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Large eddy simulation of primary liquid-sheet breakup

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Pringuey, Thibault Roland Christophe Maurice 


This research project aims at providing the aeronautical industry with a modelling capability to simulate the fuel injection in gas turbine combustion chambers. The path to this objective started with the review of state-of-the-art numerical techniques to model the primary breakup of liquid fuel into droplets. Based on this and keeping in mind the requirements of the industry, our modelling strategy led to the generation of a mass-conservative method for efficient atomisation modelling on unstructured meshes. This goal has been reached with the creation of high-order numerical schemes for unstructured grids, the development of an efficient numerical method that transports the liquid-vapour interface accurately while conserving mass and the implementation of an algorithm that outputs the droplet boundary conditions to separate combustion codes. Both high-order linear and WENO schemes have been created for general polyhedral meshes. The notorious complexity of high-order schemes on 3D mixed-element meshes has been handled by the creation of a series of algorithms. These include the tetrahedralisation of the mesh, which allows generality of the approach while remaining efficient and affordable, together with a novel approach to stencil generation and a faster interpolation of the solution. The performance of the scheme has been demonstrated on typical two-dimensional and three-dimensional test cases for both linear and non-linear hyperbolic partial differential equations. The conservative level set method has been extended to unstructured meshes and its performance has been improved in terms of robustness and accuracy. This was achieved by solving the equations for the transport of the liquid volume fraction with our novel WENO scheme for polyhedral meshes and by adding a flux-limiter algorithm. The resulting method, named robust conservative level set, conserves mass to machine accuracy and its ability to capture the physics of the atomisation is demonstrated in this thesis. To be readily applicable to the simulation of atomisation, the novel interfacecapturing technique has been embedded in a framework — within the open source CFD code OpenFOAM — that solves the velocity and pressure fields, outputs droplet characteristics and runs in parallel. In particular, the production of droplet boundary conditions involves a set of routines handling the selection of drops in the level set field, the calculation of relevant droplet characteristics and their storage into data files. An n-halo parallelisation method has been implemented in OpenFOAM to perform the computations at the expected order of accuracy. Finally, the modelling capability has been demonstrated on the simulation of primary liquid-sheet breakup with relevance to fuel injection in aero-engine combustors. The computation has demonstrated the ability of the code to capture the physics accurately and further illustrates the potential of the numerical approach.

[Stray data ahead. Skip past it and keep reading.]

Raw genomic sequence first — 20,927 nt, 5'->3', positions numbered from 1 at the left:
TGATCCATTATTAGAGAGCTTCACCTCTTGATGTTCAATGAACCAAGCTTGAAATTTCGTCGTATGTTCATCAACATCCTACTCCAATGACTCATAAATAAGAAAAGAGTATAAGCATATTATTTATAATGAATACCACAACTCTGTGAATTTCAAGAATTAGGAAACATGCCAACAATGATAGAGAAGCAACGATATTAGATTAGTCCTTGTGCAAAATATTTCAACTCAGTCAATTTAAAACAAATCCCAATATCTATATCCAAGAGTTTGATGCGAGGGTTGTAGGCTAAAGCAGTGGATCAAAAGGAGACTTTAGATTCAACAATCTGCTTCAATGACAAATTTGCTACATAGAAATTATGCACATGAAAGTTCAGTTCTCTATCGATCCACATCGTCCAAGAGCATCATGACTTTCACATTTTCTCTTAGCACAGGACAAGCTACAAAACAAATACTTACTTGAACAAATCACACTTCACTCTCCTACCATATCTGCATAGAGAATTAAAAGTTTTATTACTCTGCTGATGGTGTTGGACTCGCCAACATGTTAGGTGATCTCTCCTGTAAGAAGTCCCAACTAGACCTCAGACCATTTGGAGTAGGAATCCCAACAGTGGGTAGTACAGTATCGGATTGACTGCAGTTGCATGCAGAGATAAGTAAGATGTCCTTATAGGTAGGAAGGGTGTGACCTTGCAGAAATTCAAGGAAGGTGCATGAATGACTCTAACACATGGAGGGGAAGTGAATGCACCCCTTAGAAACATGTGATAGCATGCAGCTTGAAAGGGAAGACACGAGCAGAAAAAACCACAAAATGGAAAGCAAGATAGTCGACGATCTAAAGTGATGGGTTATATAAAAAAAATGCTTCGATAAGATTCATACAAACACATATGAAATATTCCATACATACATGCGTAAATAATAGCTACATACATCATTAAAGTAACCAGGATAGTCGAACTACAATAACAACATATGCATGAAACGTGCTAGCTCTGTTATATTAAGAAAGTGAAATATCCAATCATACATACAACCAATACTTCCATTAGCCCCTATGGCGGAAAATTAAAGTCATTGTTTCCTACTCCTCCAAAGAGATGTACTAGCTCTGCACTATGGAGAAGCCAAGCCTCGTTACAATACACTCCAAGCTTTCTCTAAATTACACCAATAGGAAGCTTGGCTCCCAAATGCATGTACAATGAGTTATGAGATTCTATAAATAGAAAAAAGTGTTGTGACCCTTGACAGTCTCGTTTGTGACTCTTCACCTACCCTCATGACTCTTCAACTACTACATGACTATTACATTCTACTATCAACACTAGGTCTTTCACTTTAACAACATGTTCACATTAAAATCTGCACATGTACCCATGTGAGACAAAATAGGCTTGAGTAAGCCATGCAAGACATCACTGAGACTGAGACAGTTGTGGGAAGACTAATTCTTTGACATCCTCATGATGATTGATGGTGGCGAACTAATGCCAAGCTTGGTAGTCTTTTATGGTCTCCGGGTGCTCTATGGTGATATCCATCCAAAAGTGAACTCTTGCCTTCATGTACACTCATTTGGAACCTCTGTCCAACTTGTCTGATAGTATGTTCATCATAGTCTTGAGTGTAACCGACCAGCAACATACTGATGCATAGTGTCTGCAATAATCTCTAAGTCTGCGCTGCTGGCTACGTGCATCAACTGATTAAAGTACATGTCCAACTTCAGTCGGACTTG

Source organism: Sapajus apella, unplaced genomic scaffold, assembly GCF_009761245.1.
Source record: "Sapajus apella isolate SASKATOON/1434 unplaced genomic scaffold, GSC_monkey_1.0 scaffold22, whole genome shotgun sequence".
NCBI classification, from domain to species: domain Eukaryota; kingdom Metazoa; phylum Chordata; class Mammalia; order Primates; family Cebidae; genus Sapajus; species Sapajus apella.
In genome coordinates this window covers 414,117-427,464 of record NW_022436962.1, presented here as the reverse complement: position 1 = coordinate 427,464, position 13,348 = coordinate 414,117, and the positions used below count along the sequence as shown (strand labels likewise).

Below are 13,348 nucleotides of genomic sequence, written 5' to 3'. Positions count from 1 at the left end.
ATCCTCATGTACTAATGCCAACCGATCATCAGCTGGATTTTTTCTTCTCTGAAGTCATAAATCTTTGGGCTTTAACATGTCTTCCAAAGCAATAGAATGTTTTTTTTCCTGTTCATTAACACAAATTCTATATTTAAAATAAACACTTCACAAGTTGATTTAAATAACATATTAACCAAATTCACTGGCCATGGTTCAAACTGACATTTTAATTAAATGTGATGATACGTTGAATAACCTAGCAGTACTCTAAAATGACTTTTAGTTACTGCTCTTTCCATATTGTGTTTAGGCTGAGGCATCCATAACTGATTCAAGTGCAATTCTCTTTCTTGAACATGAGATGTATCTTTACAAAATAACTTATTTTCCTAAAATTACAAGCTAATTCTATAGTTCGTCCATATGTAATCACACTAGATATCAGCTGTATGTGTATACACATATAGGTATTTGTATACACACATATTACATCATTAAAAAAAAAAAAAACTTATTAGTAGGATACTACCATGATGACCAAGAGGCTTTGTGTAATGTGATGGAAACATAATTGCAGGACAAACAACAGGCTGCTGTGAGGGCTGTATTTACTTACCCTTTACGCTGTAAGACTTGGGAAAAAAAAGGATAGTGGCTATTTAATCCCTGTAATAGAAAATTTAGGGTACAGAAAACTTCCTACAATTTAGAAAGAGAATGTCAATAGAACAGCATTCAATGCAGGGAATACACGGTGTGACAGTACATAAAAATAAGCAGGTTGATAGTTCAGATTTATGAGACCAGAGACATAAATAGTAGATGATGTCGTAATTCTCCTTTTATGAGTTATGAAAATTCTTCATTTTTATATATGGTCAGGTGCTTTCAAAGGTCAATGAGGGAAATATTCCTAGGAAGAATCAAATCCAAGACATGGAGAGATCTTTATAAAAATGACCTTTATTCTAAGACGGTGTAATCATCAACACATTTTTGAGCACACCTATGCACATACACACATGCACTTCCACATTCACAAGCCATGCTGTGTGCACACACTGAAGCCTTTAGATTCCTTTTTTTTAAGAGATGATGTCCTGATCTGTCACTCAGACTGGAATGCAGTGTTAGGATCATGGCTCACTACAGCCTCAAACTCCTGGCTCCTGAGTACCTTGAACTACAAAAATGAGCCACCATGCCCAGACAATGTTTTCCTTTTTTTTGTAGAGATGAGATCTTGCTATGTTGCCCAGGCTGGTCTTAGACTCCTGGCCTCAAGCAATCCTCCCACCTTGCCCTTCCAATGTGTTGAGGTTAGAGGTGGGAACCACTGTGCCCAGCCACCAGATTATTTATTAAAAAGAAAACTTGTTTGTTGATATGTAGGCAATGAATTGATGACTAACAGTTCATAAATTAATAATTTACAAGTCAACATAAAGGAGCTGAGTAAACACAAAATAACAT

Doctor of Philosophy (PhD)

Awarding Institution

University of Cambridge